Acoustic Goodies from Winter NAMM 2017

Frets editor Jimmy Leslie was covering Rich Robinson and his Magpie Salute group’s sold-out concerts in New York City during NAMM, so the rest of the editors pitched in to find some cool acoustic gear.
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Frets editor Jimmy Leslie was covering Rich Robinson and his Magpie Salute group’s sold-out concerts in New York City during NAMM, so the rest of the editors pitched in to find some cool acoustic gear. This year, there was a nice balance of simple “problem solvers,” innovative ideas, technology tools, and good, old-fashioned craftsmanship.


Why: Godin Guitars revamped the A&L line this year with solid spruce tops, wild cherry back and sides, Godin or Fishman electronics, and lovely semi-gloss “patina” finishes. The line offers three body sizes: dreadnought (Americana Series), concert (Legacy Series), and parlor (Roadhouse Series). I was most captivated by the cutaway Legacy in its lush Tennessee Red finish. What a beauty!
Price: $499 street
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Why: Offered in Concert, Dreadnought, and Orchestra sizes, these beautiful guitars feature Adirondack spruce tops and stunningly figured, hand-tuned cocobolo backs and sides. With cosmetic appointments that include pearl rope purfling and rosette, along with turquoise accents on the ebony fingerboards, these impressive new American-made Bedells are attractively priced performers for all they bring.
Price: $3,990 retail
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Why: The Acoustic Singer Pro (120 watts) and Acoustic Singer Live (60 watts) appeared to be great-sounding acoustic amps, but that’s not the killer app here. It’s all the extras—independent channels for guitar and vocal, anti-feedback control, and onboard effects. There’s also a built-in vocal-harmony feature and an onboard looper. The sonic and processing power in these amps is just crazy!
Price: $699 street (Pro); $499 street (Live)
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Why: It’s a simple idea touched by genius. The CinchFit makes all those hassles of getting your guitar strap to fit securely over your acoustic’s endpin-output jack go away. Simply attach the CinchFit loop through your strap, open the clasp, and let the magnetic ends clamp down on your jack. The weight of your guitar helps the CinchFit remain locked in place. Brilliant!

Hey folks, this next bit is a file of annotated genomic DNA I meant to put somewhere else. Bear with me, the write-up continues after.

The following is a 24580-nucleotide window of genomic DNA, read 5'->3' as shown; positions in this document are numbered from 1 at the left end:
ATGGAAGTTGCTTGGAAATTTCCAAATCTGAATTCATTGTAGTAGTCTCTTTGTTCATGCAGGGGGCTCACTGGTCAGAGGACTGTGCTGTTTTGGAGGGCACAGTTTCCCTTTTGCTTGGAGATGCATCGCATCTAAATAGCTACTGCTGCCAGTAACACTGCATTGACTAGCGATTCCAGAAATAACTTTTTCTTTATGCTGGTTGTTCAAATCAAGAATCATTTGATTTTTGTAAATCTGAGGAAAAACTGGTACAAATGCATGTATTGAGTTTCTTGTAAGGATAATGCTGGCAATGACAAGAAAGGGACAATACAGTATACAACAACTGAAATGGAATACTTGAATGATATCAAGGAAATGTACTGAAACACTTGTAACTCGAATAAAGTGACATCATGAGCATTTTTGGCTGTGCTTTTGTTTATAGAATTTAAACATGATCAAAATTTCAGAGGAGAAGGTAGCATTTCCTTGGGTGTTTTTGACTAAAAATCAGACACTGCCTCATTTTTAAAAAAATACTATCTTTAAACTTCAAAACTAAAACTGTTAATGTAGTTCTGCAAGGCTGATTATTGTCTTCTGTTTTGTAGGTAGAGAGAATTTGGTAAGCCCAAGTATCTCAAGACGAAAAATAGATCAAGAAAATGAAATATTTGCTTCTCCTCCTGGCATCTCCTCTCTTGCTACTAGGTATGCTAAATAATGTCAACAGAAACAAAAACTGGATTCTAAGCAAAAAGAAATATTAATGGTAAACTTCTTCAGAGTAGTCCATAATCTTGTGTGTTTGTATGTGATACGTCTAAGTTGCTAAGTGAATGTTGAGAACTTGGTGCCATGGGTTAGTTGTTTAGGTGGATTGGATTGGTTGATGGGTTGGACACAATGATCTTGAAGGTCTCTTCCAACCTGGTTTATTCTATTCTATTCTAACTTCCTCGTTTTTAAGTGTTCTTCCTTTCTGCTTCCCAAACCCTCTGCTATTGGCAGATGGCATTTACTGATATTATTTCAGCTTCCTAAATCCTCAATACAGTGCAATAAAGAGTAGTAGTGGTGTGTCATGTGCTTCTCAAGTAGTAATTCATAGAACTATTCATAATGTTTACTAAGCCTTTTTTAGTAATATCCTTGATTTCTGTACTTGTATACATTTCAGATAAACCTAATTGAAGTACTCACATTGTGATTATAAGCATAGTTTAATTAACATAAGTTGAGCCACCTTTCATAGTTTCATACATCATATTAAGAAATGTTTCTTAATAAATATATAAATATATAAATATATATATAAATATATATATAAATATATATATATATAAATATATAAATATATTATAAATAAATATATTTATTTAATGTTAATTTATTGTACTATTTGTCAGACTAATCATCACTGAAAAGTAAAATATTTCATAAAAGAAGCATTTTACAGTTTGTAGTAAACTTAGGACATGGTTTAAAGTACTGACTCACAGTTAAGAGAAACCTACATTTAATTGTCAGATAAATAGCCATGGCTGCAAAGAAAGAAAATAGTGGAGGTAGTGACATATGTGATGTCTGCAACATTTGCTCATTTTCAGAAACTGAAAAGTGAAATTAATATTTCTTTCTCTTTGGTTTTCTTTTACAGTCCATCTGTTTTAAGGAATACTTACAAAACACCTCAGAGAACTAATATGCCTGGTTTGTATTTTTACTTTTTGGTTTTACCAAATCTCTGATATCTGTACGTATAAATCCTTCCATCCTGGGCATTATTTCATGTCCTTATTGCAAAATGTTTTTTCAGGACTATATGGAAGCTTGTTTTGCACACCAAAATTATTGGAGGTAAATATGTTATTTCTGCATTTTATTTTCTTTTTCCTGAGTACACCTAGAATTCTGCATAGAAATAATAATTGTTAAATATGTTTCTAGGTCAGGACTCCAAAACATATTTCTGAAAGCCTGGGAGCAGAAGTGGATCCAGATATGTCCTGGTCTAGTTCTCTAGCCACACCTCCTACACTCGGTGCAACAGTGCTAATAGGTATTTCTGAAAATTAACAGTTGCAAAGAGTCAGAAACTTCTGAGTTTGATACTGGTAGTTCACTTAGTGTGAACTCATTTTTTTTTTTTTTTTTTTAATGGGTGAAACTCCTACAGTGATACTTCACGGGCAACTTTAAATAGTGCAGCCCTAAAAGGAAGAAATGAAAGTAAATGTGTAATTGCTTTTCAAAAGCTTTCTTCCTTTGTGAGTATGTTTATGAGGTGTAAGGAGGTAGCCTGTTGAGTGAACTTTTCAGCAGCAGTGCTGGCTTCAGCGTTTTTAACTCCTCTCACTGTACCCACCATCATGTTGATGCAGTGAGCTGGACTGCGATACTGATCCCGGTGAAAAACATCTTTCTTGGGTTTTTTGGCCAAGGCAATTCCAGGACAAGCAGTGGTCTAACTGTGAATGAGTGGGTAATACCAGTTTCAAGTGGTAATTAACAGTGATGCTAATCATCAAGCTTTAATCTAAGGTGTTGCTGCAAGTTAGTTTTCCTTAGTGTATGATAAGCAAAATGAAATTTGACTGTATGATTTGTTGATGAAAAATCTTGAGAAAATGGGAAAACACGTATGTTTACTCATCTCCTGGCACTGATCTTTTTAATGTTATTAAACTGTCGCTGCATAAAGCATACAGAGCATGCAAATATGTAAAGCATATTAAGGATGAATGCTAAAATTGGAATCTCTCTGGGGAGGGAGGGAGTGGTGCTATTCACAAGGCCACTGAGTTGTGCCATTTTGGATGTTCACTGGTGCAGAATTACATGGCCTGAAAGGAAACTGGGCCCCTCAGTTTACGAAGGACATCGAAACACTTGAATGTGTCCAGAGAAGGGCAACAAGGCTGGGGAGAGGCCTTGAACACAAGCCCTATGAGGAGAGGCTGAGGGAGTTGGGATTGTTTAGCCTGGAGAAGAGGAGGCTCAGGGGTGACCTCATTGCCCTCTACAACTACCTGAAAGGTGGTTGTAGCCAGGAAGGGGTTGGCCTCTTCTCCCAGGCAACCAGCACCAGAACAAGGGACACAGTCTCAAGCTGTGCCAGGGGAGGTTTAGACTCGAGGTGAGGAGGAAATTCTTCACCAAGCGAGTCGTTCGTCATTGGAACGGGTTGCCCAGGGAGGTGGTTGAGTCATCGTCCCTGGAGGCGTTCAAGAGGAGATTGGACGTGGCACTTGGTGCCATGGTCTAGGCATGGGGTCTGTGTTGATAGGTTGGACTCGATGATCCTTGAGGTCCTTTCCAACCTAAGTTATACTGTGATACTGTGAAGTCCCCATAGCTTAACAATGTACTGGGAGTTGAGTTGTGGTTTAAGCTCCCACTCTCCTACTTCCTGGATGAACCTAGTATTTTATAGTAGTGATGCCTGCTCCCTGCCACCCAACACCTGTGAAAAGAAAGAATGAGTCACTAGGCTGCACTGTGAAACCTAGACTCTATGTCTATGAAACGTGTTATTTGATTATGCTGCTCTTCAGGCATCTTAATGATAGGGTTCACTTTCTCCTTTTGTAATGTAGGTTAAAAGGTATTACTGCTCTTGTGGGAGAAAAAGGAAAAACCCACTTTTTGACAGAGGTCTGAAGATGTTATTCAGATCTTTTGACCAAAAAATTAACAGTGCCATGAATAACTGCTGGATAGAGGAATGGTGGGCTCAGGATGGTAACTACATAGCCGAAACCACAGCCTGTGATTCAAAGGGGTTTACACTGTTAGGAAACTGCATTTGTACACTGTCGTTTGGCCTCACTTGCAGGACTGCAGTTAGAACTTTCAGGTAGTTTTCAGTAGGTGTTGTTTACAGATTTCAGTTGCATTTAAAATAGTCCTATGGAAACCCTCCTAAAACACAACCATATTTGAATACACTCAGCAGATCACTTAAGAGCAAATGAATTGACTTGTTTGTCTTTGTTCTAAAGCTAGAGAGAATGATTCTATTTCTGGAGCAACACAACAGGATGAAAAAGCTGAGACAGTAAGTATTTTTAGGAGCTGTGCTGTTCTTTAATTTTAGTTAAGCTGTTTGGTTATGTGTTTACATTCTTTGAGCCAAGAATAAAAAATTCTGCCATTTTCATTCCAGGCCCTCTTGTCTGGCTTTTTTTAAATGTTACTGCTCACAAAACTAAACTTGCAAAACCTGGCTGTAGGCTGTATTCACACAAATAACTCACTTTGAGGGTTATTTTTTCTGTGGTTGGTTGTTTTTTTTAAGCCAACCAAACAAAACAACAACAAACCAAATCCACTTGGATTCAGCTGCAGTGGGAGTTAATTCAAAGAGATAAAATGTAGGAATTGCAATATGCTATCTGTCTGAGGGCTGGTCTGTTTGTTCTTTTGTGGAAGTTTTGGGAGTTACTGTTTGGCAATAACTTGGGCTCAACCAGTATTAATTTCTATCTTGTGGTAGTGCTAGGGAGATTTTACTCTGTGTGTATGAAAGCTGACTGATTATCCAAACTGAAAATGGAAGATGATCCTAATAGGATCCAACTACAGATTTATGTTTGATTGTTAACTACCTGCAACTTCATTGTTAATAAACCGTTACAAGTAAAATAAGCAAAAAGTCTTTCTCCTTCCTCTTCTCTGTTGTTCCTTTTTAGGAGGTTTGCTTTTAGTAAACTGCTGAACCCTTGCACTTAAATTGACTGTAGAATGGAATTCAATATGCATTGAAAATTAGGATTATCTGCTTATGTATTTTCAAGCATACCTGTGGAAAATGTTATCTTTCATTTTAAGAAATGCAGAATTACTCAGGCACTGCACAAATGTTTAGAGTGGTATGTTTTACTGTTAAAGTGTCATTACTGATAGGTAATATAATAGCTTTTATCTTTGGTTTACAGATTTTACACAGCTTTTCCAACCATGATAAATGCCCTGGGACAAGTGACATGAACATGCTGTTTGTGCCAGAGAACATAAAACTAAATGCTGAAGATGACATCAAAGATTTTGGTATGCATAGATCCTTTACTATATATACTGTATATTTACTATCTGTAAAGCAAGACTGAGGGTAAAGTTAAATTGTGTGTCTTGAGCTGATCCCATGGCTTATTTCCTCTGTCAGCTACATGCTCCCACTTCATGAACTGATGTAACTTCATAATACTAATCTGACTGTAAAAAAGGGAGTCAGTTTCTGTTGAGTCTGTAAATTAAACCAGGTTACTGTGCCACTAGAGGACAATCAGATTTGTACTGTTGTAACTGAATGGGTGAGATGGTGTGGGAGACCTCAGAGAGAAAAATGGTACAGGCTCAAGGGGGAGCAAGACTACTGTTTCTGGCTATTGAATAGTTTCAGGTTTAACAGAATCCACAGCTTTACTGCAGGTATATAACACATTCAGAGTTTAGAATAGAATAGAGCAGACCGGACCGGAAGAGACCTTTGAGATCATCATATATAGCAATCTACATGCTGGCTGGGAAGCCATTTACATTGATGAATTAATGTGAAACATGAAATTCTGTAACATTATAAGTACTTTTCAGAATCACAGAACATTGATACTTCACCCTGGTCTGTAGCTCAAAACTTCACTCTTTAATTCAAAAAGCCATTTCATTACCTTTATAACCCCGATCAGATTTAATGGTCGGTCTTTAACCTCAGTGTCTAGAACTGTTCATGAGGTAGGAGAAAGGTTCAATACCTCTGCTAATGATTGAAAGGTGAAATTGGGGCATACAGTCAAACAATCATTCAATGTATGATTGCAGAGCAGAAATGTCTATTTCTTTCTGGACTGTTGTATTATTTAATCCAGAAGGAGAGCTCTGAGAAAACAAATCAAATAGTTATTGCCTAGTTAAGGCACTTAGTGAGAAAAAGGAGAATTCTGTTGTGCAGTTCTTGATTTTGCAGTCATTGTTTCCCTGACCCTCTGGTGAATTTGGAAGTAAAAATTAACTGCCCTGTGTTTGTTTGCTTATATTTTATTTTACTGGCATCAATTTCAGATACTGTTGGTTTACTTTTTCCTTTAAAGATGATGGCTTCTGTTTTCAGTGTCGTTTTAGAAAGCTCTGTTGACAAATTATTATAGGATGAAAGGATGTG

Price: $19 retail
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Why: I seem to be all about “mini rigs” these days—light, no hassle, portable performance solutions—so I’m really digging this 40-watt, 16.5 lb two-channel acoustic-guitar-and-vocal amp that looks so vintage cool. The Acoustasonic 40 also comes with 3-band EQ, an aux input, and onboard digital reverb. I could definitely do vocal rehearsals, arrangement sessions, and café gigs with this little cutie, and never break a sweat carting it around town.
Price: $199 street
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Why: Okay, I simply loved how the Penguin looked, it’s affordable, it’s portable (it’s a “parlor guitar”), and it will class up whatever room I put it in. It has a solid spruce top with maple back and sides, a maple neck and rosewood fretboard, and a Fishman Isys III preamp—all of which is awesome, but it’s the Penguin’s sophisticated super-model looks that got my heart racing from across the showroom floor.
Price: $549 street
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Why: Ibanez alludes to this model as “shredder’s acoustic,” and they’re likely right, but its slender body, slim profile mahogany neck (with satin finish), “soft” Florentine cutaway, and no-hassle string changes (no bridge pins!) make it a good choice for any electric guitarist (or beginner) seeking to play a very comfortable acoustic guitar. It’s also a stunner. That flame-maple top in a Glacier Violet Low Gloss is as sexy as it gets.
Price: $399
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Why: It’s a simple and elegant way to get a beautiful, studio-quality sound from a live-performance situation. Just clip the MEMS microphone to your soundhole, attach it to the playing-card-sized preamp/DSP unit, and plug into the house P.A. Voila! I heard the great Jonathan Butler use the system during a NAMM demo, and every nuance of his jazzy funky style was reproduced without annoying squeaks, mud, sizzle, quack, or feedback.
Price: $99 retail
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Why: Designed especially for beginning guitarists, the Academy Series flat-tops are easy to play and deliver very satisfying sounds at affordable prices. The Dreadnought Academy 10e, Grand Concert Academy 12e, and nylon-string Grand Concert Academy 12e-N feature narrower necks (1 11/16" at the nut), slightly shorter scale lengths (24-7/8"), and light-gauge strings to provide a super-comfy playing feel. Even the bodies incorporate armrests to enhance player comfort.
Price: $499-$699 street
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Why: This beautiful playing acoustic-electric is the flagship for Yamaha’s A Series range. Crafted in Japan, the A5 is available with either rosewood or mahogany back and sides, paired with a Sitka spruce top that has been treated with the company’s patented Acoustic Resonance Enhancement process for increased sustain and resonance, along with greater midrange and high-frequency responsiveness. The A5’s new preamp also features Studio Response Technology (SRT), which models the characteristics of vintage large-and small-diaphragm condenser microphones—as well as the ambience of a professional studio environment—for a more complex and organic acoustic tone.
Price: $1,365 retail
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